Sound a like words Part Two
Active and passive voices
agreement between indefinite pronouns and their antecedents
agreement involving prepositional phrases
Commas Part Five
Commas Part Four
Commas Part One
Commas Part Three
Commas Part Two
complete and simple predicates
complete and simple subjects
compound complex sentences
compound prepositions and the preposition adverb question
compound subject and compound predicate
compound subjects part one
Confusing usage words part eight
Confusing usage words part five
Confusing usage words part four
Confusing usage words part one
Confusing usage words part seven
Confusing usage words part six
Confusing usage words part three
Confusing usage words part three 2
Confusing usage words part two
First Capitalization List
Indefinite pronouns and the possessive case
Irregular Comparison of Adjectives and Adverbs
irregular verbs part one
irregular verbs part two
Misplaced and dangling modifiers
More Apostrophe Situations
More subject verb agreement situations
Parentheses Ellipsis Marks and Dashes
Periods Question Marks and Exclamation Marks
pronouns and their antecedents
Quotation Marks Part One
Quotation Marks Part Two
reflexive demonstrative and interrogative pronouns
Regular Comparison of Adjectives and Adverbs
regular verb tenses
Second Capitalization List
sentences fragments and run on sentences
singular and plural nouns and pronouns
Sound a like words Part Four
Sound a like words Part Three
Sound a like words Part Two
Sound alike words part one
subject and verb agreement
subject complements predicate nominatives and predicate adjectives
subject verb agreement situations
the adjective clause
the adjective phrase
the adverb clause
the adverb phrase
The coordinating conjunction
the correlative conjunction
the direct object
the gerund and gerund phrase
the indirect object
the infinitive and infinitive phrase
The nominative case
the noun adjective pronoun question
the noun clause
the object of the preposition
the participle and participial phrase
The possessive case
The possessive case 2
The possessive case and pronouns
the prepositional phrase
the subordinating conjunction
The verb be
the verb phrase
Transitive and intransitive verbs
types of nouns
types of sentences by purpose
Using Capital Letters
what good writers do
Here are some more paired words that sound the same. Review them, and then use them in
your writings and speech.
formally: in a refined way
He formally asked the girl to the banquet.
formerly: in the past
The new soldier had formerly lived in Duluth, Minnesota.
hear: to use the ears to pick up sounds
Did you hear that animalís howl?
here: this place; sentence starter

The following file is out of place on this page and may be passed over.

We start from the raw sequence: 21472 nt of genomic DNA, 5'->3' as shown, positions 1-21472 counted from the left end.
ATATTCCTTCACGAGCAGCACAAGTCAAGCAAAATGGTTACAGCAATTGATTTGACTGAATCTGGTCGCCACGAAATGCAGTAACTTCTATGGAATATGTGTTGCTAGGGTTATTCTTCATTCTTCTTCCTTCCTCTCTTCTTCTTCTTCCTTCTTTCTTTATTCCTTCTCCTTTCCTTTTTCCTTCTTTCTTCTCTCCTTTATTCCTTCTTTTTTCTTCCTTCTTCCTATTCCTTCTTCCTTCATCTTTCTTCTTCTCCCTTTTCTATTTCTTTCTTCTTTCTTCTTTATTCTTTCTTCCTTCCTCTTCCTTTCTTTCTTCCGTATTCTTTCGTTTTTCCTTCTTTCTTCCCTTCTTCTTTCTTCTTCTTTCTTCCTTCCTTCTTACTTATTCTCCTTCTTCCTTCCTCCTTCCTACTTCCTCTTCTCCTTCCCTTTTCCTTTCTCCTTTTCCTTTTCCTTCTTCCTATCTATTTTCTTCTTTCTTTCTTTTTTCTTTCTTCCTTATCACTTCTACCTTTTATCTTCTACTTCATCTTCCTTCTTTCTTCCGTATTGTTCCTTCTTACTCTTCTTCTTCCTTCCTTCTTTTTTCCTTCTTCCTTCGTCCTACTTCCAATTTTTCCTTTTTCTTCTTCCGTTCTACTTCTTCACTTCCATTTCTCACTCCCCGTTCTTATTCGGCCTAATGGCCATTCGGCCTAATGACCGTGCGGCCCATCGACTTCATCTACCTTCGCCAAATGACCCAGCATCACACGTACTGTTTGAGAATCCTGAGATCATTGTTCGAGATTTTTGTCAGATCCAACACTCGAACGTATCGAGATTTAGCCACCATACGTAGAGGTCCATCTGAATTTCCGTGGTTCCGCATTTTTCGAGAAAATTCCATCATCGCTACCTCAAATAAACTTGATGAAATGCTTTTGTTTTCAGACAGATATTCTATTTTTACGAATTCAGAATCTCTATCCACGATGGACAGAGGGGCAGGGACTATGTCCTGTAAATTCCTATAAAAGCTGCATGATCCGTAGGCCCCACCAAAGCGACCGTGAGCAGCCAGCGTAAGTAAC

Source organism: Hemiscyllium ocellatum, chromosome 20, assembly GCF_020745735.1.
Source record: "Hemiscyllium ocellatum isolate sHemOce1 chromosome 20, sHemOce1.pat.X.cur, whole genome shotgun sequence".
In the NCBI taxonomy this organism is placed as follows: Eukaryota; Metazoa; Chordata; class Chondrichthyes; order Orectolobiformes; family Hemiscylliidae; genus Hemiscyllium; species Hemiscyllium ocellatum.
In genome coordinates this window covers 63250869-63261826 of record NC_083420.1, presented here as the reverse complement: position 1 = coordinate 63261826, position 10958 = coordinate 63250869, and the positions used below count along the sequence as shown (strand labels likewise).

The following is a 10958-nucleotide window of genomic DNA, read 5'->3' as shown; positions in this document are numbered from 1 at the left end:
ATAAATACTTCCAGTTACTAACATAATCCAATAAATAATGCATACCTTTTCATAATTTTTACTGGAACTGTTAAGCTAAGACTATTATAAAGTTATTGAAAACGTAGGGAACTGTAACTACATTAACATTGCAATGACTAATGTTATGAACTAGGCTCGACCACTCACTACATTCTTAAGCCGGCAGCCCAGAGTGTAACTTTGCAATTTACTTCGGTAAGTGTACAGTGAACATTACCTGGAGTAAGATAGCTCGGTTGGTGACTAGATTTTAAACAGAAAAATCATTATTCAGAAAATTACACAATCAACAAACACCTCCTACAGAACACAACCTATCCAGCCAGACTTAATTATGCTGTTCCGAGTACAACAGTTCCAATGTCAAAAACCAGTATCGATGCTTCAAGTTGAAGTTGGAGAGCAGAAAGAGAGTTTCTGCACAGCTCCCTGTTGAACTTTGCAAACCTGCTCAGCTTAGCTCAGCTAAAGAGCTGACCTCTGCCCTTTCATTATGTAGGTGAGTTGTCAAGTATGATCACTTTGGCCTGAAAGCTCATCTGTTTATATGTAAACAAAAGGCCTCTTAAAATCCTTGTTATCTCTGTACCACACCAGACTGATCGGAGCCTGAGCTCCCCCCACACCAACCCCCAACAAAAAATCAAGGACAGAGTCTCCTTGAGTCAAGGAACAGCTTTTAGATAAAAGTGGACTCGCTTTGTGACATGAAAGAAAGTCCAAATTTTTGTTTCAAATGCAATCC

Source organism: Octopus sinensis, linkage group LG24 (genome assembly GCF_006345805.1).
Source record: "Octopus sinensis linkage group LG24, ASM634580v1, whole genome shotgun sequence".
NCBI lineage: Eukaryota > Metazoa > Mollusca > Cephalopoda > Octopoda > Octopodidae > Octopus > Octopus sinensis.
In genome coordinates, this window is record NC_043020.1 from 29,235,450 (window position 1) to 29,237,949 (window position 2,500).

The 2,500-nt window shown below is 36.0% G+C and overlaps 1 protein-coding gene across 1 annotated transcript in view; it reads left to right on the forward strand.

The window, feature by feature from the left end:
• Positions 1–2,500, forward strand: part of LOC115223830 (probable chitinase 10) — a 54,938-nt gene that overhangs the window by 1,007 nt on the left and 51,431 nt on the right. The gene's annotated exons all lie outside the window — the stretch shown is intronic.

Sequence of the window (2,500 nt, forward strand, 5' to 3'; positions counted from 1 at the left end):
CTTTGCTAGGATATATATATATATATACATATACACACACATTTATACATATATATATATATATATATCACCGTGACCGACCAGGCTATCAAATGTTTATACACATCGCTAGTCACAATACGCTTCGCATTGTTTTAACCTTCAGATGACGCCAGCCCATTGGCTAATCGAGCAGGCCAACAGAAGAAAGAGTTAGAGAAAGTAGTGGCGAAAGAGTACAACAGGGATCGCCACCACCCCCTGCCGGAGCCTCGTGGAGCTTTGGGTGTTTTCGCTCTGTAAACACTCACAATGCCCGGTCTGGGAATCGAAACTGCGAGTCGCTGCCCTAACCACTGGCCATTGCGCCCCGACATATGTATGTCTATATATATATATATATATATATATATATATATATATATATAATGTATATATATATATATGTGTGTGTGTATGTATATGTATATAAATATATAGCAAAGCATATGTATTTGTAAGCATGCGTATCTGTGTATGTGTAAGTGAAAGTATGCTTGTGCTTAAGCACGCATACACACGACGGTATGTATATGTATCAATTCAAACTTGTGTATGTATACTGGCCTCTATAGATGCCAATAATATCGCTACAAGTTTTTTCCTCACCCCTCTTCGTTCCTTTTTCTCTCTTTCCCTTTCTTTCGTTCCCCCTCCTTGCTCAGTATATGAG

I placed the card right here, and now it is gone.
Here are the finalists in our contest.
its: personal pronoun for the neuter-gender words
The contest has grown in its importance.
itís: contraction for it + is
Itís going to be a good beach day tomorrow.
loose: opposite of tight
The new bathing suit felt too loose on the swimmer.
lose: to fail; the opposite of ĎĎto findíí
The coach did not want to lose the game in that manner.
Did you lose your keys at the park?
quiet: opposite of loud
Please be quiet in the library.
quite: to a high degree
Winston was quite tall for his age.
peace: opposite of war
Most people prefer peace over war.
piece: a portion or part
May I have a piece of pepperoni pizza, please?
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Famous Nurses Who Made History
Founder of Planned Parenthood (1879 to 1966) Margaret Louise Higgins blamed the premature death of her mother to the frequent pregnancy, the result of what she viewed as grim class and family heritage. Nursing became her door to liberation from this big family tradition. As she worked as a visiting nurse, Margaret, who was then married to William Sanger and a mother of 3, became attracted to womens pain of frequent childbirth, miscarriage, and abortion. She sought to liberate these women from the unwanted pregnancy by advocating for the practice of birth control.
Margaret Sanger wrote about education and womens health, aiming to teach people that access to accurate and effective birth control is actually a right, particularly of the working women. However, the conservative American society considered this effort obscene. She had to flee to England due to her radical advocacy, which she promoted through Family Limitation and The Woman Rebel, her writings of explicit instructions of various contraceptive methods. While in Europe, she broadened her arguments with the social and economic impacts of pregnancy.